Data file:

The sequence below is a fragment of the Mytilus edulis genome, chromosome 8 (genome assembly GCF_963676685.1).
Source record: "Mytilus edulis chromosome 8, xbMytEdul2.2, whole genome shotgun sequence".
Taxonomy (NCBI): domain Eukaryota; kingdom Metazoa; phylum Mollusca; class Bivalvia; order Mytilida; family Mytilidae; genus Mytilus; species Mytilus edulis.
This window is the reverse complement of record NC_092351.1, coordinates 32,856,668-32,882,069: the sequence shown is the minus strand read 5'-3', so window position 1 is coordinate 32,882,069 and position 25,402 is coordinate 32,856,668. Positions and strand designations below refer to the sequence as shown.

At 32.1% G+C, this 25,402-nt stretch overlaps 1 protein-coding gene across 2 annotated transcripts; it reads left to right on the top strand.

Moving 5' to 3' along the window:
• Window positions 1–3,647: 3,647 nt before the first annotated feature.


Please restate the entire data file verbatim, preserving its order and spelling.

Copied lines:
The sequence below is a fragment of the Mytilus edulis genome, chromosome 8 (genome assembly GCF_963676685.1).
Source record: "Mytilus edulis chromosome 8, xbMytEdul2.2, whole genome shotgun sequence".
Taxonomy (NCBI): domain Eukaryota; kingdom Metazoa; phylum Mollusca; class Bivalvia; order Mytilida; family Mytilidae; genus Mytilus; species Mytilus edulis.
This window is the reverse complement of record NC_092351.1, coordinates 32,856,668-32,882,069: the sequence shown is the minus strand read 5'-3', so window position 1 is coordinate 32,882,069 and position 25,402 is coordinate 32,856,668. Positions and strand designations below refer to the sequence as shown.

At 32.1% G+C, this 25,402-nt stretch overlaps 1 protein-coding gene across 2 annotated transcripts; it reads left to right on the top strand.

Moving 5' to 3' along the window:
• Window positions 1–3,647: 3,647 nt before the first annotated feature.